Rituals are highly individual and lawyers should be encouraged to develop their own. Rituals that take between three and seven minutes seem to be optimum for giving the brain time to prepare for action without becoming a form of procrastination.
When Paul develops a programme for his athletes it invariably starts with a goal. For some it’s winning Olympic Gold and for others it’s coming back to competition after a serious injury. Goals are personal but it is having an eye on the prize which keeps us motivated to do extraordinary work it takes to be successful. But simply starting out with a grand idea isn’t enough to get an athlete to the finish line in first place. Goals have to be broken down further into something that is achievable everyday.
One technique that athletes use to make their goals more achievable is to break big goals down in to product goals and process goals. Product goals are the things the athlete needs to achieve to succeed at the big goal and process goals are the things he needs to do to achieve each product goal.
Achieving goals often requires personal sacrifice in other areas and sometimes the motivation for making these sacrifices is as simple as admitting that you can’t have everything. I’ve heard of coaches asking athletes to write down the things they are going to sacrifice in order to achieve their ultimate goal.
Those working on a content strategy with lawyers can adopt this technique almost without adaptation. Help individuals responsible for content production to articulate their own personal goal, break the goal down in to a number of intermediate steps and then identify the processes that needs to be followed to achieve each step. 3 product goals, with 3 process goals each seems to be a good number. Finally, identify the sacrifices the individual is going to make in order to reach their goal.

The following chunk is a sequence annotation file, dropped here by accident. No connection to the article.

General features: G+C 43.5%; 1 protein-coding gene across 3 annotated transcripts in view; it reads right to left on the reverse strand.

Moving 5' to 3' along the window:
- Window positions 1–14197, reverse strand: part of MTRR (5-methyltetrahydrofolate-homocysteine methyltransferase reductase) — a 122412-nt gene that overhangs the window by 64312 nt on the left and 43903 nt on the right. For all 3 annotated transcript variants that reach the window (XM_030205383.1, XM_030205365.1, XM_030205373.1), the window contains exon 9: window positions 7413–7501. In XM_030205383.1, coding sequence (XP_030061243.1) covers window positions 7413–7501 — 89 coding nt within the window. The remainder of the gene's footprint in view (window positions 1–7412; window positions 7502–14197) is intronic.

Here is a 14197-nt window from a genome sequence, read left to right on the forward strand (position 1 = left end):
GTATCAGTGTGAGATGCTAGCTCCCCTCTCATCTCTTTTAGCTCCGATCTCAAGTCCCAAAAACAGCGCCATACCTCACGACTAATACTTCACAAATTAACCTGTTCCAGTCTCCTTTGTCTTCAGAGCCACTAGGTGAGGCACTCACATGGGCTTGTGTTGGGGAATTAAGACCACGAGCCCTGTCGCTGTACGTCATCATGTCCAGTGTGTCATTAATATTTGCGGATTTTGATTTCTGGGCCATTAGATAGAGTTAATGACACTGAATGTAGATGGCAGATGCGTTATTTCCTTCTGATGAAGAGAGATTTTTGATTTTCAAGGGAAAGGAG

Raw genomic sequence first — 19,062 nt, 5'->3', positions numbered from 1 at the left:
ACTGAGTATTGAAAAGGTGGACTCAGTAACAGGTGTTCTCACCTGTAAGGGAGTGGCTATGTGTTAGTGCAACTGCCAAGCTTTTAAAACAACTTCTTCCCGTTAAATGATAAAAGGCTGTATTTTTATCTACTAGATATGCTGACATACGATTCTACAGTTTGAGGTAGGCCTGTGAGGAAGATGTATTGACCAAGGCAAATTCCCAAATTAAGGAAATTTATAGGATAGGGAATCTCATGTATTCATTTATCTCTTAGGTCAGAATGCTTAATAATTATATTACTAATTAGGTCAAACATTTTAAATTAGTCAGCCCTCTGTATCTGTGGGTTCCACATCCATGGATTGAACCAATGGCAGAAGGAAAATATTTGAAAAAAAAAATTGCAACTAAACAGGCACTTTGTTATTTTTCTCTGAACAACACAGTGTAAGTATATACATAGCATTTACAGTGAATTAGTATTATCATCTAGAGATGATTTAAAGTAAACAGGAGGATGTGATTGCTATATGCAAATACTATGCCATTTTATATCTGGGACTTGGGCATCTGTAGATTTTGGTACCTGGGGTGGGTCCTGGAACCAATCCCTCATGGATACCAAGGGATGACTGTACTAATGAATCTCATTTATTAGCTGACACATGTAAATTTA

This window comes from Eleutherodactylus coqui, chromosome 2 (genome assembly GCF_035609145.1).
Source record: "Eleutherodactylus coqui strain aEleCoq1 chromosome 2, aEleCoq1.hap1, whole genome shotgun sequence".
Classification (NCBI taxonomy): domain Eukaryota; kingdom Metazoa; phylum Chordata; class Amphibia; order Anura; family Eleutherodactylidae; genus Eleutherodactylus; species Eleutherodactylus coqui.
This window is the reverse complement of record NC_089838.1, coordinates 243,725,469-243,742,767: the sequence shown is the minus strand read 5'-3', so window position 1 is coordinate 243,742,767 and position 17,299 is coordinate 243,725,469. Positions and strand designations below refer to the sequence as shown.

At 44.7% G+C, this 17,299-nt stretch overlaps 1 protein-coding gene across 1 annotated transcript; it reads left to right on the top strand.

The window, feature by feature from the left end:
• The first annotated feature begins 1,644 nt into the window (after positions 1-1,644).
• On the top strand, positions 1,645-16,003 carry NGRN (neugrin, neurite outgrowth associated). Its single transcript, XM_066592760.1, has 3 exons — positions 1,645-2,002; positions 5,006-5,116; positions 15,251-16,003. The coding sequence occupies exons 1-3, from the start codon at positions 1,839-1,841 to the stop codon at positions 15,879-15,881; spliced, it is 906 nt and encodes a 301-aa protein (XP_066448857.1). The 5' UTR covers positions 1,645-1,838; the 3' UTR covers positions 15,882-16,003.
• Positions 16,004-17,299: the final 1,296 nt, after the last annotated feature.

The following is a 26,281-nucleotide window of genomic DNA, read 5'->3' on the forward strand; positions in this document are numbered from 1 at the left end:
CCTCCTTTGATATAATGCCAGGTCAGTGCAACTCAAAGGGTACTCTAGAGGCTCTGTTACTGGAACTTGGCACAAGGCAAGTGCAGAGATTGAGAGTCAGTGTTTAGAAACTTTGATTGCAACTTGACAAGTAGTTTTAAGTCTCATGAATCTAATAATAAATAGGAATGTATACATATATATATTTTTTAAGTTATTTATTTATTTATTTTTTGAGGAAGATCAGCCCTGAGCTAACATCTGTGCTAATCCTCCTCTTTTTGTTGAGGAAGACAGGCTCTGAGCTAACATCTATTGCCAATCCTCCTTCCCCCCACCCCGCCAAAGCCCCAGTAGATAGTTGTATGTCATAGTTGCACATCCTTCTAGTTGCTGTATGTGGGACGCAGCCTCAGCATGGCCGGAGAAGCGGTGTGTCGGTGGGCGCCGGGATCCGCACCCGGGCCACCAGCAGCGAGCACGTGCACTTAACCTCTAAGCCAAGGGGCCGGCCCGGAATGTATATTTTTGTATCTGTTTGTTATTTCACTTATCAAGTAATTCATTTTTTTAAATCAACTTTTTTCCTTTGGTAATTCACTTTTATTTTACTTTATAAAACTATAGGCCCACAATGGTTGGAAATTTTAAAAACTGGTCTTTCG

In the gym, Paul has a number of techniques designed to subtly ramp up the pressure and sense of responsibility his athletes have towards their performance in training. The main weapon of choice is an array of white boards combined with good old fashioned peer pressure. To train with Paul you must book in at least 24 hours in advance, and when you arrive you’ll find your work for the day written up on one of the boards for everyone to see. Paul says that since he has adopted this technique, the number sessions cancelled at short notice has dropped sharply. Despite the fact that it only takes him about 30 seconds to write an athlete’s programme up on the board, it creates enough of a sense of responsibility between athlete and coach as to motivate the former to show up consistently.
Content strategy is more effective when individuals have a sense of responsibility towards a group effort. Display key content production tasks on large board sited in a prominent position in the office. Ensure that each task is assigned to an individual and that a clear commitment is made particularly when it comes to delivery dates. Display performance figures like the number of days in a row you have managed to update the blog. Nobody likes to be the one to drop the ball when you have a rally going!